Skip to main content
    • Aa
    • Aa
  • Get access
    Check if you have access via personal or institutional login
  • Cited by 11
  • Cited by
    This article has been cited by the following publications. This list is generated based on data provided by CrossRef.

    Hadji, Athena 2016. (Dis)entangled bodies or the (be)holder vs. the spectator: Detached views of Early Cycladic figures and figurines. Quaternary International, Vol. 405, p. 31.

    Roberts, Patrick 2016. ‘We have never been behaviourally modern’: The implications of Material Engagement Theory and Metaplasticity for understanding the Late Pleistocene record of human behaviour. Quaternary International, Vol. 405, p. 8.

    Walsh, Anthony and Yun, Ilhong 2016. Evoked Culture and Evoked Nature: The Promise of Gene-Culture Co-Evolution Theory for Sociology. Frontiers in Sociology, Vol. 1,

    Högberg, Anders and Gärdenfors, Peter 2015. Children, Teaching and the Evolution of Humankind. Childhood in the Past, Vol. 8, Issue. 2, p. 113.

    Laughlin, Charles D. 2015. Neuroarchaeology. Time and Mind, Vol. 8, Issue. 4, p. 335.

    Van Niekerk, Caroline and Page-Shipp, Roy 2014. Improving the quality of meetings using music. Total Quality Management & Business Excellence, Vol. 25, Issue. 11-12, p. 1382.

    Högberg, Anders and Larsson, Lars 2011. Lithic technology and behavioural modernity: New results from the Still Bay site, Hollow Rock Shelter, Western Cape Province, South Africa. Journal of Human Evolution, Vol. 61, Issue. 2, p. 133.

    Wilson, Pat H. 2011. Act, Sing, Speak: Voice in the World of Theatre. Voice and Speech Review, Vol. 7, Issue. 1, p. 298.

    Malafouris, Lambros 2010. The brain–artefact interface (BAI): a challenge for archaeology and cultural neuroscience. Social Cognitive and Affective Neuroscience, Vol. 5, Issue. 2-3, p. 264.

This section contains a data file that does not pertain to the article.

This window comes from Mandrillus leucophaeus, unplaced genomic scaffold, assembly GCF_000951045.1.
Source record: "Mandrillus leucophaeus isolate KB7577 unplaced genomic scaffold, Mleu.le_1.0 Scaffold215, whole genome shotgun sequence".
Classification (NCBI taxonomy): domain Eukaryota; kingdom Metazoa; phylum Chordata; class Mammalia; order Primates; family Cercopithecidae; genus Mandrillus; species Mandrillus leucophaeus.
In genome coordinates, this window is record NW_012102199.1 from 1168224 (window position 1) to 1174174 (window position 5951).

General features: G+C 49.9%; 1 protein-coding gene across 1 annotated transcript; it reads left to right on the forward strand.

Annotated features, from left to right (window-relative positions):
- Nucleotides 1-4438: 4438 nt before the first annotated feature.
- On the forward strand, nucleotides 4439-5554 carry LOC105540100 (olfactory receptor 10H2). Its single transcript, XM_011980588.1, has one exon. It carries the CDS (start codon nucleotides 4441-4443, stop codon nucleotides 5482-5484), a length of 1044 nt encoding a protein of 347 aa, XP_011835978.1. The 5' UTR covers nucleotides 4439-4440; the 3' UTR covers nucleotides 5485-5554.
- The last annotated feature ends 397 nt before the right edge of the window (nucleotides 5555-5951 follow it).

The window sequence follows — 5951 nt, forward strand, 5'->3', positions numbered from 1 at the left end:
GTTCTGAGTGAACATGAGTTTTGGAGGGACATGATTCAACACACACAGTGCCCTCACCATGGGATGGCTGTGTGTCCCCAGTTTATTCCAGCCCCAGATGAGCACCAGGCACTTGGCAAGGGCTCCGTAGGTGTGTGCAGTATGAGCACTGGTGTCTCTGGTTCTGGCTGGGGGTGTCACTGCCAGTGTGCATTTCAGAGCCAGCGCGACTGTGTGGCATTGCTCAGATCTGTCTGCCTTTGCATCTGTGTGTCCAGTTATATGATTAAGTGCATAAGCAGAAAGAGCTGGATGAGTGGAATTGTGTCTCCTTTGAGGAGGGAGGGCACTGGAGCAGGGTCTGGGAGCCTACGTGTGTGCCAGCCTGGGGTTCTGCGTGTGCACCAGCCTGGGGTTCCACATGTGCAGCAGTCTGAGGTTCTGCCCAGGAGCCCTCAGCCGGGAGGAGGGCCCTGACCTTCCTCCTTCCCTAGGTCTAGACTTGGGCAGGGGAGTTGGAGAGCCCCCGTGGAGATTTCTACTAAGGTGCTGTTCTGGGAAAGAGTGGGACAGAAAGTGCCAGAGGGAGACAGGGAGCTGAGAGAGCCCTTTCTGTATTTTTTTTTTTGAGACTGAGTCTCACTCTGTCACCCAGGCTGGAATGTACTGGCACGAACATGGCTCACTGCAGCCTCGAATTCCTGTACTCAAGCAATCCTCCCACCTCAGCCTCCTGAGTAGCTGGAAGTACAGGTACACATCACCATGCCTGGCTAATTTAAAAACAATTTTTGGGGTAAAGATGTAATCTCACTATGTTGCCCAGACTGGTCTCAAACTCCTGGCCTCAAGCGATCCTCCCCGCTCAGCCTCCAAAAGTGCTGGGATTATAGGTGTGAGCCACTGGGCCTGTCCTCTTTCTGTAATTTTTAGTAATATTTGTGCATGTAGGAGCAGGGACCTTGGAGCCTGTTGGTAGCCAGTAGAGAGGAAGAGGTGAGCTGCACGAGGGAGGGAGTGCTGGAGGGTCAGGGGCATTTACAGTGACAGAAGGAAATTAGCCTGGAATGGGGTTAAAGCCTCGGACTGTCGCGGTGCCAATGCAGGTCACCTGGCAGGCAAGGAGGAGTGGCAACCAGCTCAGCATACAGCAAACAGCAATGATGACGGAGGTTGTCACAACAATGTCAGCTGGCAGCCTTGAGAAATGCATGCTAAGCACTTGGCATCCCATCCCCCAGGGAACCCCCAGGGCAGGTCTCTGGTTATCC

Malafouris, Lambros 2009. Cultural Neuroscience: Cultural Influences on Brain Function.

    Mithen, Steven 2009. The Music Instinct. Annals of the New York Academy of Sciences, Vol. 1169, Issue. 1, p. 3.


The Brain as a Cultural Artefact

  • Steven Mithen (a1) and Lawrence Parsons (a2)
  • DOI:
  • Published online: 01 October 2008

Where does biology end and culture begin? While the human body is now widely accepted as being both biological and cultural, the brain is still considered by archaeologists as being a biological entity that provides the capacity for culture and is subject to no further change after the evolution of Homo sapiens. This article reviews recent research that suggests that the brain has continued to evolve at an increasing rate in recent times under the influence of culturally created environments and that both the anatomy and function of individual brains can be manipulated by cultural behaviour. It describes an experiment in which one of us successfully changed his own brain in response to his cultural activity.

Recommend this journal

Email your librarian or administrator to recommend adding this journal to your organisation's collection.

Cambridge Archaeological Journal
  • ISSN: 0959-7743
  • EISSN: 1474-0540
  • URL: /core/journals/cambridge-archaeological-journal
Please enter your name
Please enter a valid email address
Who would you like to send this to? *